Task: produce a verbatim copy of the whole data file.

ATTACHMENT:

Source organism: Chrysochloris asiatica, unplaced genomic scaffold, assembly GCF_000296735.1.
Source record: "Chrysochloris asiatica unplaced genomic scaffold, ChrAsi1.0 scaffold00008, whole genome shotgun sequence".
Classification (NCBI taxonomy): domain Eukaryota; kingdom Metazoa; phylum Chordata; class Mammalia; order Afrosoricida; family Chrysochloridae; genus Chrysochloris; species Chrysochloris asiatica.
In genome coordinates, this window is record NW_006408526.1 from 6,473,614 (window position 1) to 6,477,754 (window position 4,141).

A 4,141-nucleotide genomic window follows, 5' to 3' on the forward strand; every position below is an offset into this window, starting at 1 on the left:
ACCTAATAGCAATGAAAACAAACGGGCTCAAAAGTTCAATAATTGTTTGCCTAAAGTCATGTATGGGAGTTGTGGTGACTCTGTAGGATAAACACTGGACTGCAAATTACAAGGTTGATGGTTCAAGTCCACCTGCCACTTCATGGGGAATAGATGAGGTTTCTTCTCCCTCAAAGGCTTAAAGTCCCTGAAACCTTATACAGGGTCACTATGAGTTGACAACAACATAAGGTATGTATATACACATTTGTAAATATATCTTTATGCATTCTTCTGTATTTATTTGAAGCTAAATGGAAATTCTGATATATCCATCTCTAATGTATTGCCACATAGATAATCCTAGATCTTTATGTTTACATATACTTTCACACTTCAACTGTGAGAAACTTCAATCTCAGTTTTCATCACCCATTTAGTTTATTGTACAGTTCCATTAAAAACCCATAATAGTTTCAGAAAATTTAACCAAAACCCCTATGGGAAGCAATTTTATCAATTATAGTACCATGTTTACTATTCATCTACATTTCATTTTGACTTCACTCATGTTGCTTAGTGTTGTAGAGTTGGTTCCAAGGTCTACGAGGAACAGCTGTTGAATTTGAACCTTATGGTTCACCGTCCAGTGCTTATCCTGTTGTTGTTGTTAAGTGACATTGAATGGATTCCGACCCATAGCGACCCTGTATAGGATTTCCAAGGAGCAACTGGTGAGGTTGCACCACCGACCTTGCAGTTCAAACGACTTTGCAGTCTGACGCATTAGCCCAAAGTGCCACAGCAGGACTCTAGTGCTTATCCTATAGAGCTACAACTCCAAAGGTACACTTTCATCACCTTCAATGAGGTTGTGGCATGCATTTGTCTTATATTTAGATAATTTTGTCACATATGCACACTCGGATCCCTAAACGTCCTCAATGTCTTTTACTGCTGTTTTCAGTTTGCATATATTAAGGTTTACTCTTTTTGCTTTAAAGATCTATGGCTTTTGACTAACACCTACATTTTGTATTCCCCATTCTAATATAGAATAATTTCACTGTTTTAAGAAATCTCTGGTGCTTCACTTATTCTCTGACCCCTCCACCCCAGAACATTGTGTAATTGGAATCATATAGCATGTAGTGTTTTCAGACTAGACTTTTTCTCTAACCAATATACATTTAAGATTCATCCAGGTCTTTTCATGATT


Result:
Source organism: Chrysochloris asiatica, unplaced genomic scaffold, assembly GCF_000296735.1.
Source record: "Chrysochloris asiatica unplaced genomic scaffold, ChrAsi1.0 scaffold00008, whole genome shotgun sequence".
Classification (NCBI taxonomy): domain Eukaryota; kingdom Metazoa; phylum Chordata; class Mammalia; order Afrosoricida; family Chrysochloridae; genus Chrysochloris; species Chrysochloris asiatica.
In genome coordinates, this window is record NW_006408526.1 from 6,473,614 (window position 1) to 6,477,754 (window position 4,141).

A 4,141-nucleotide genomic window follows, 5' to 3' on the forward strand; every position below is an offset into this window, starting at 1 on the left:
ACCTAATAGCAATGAAAACAAACGGGCTCAAAAGTTCAATAATTGTTTGCCTAAAGTCATGTATGGGAGTTGTGGTGACTCTGTAGGATAAACACTGGACTGCAAATTACAAGGTTGATGGTTCAAGTCCACCTGCCACTTCATGGGGAATAGATGAGGTTTCTTCTCCCTCAAAGGCTTAAAGTCCCTGAAACCTTATACAGGGTCACTATGAGTTGACAACAACATAAGGTATGTATATACACATTTGTAAATATATCTTTATGCATTCTTCTGTATTTATTTGAAGCTAAATGGAAATTCTGATATATCCATCTCTAATGTATTGCCACATAGATAATCCTAGATCTTTATGTTTACATATACTTTCACACTTCAACTGTGAGAAACTTCAATCTCAGTTTTCATCACCCATTTAGTTTATTGTACAGTTCCATTAAAAACCCATAATAGTTTCAGAAAATTTAACCAAAACCCCTATGGGAAGCAATTTTATCAATTATAGTACCATGTTTACTATTCATCTACATTTCATTTTGACTTCACTCATGTTGCTTAGTGTTGTAGAGTTGGTTCCAAGGTCTACGAGGAACAGCTGTTGAATTTGAACCTTATGGTTCACCGTCCAGTGCTTATCCTGTTGTTGTTGTTAAGTGACATTGAATGGATTCCGACCCATAGCGACCCTGTATAGGATTTCCAAGGAGCAACTGGTGAGGTTGCACCACCGACCTTGCAGTTCAAACGACTTTGCAGTCTGACGCATTAGCCCAAAGTGCCACAGCAGGACTCTAGTGCTTATCCTATAGAGCTACAACTCCAAAGGTACACTTTCATCACCTTCAATGAGGTTGTGGCATGCATTTGTCTTATATTTAGATAATTTTGTCACATATGCACACTCGGATCCCTAAACGTCCTCAATGTCTTTTACTGCTGTTTTCAGTTTGCATATATTAAGGTTTACTCTTTTTGCTTTAAAGATCTATGGCTTTTGACTAACACCTACATTTTGTATTCCCCATTCTAATATAGAATAATTTCACTGTTTTAAGAAATCTCTGGTGCTTCACTTATTCTCTGACCCCTCCACCCCAGAACATTGTGTAATTGGAATCATATAGCATGTAGTGTTTTCAGACTAGACTTTTTCTCTAACCAATATACATTTAAGATTCATCCAGGTCTTTTCATGATT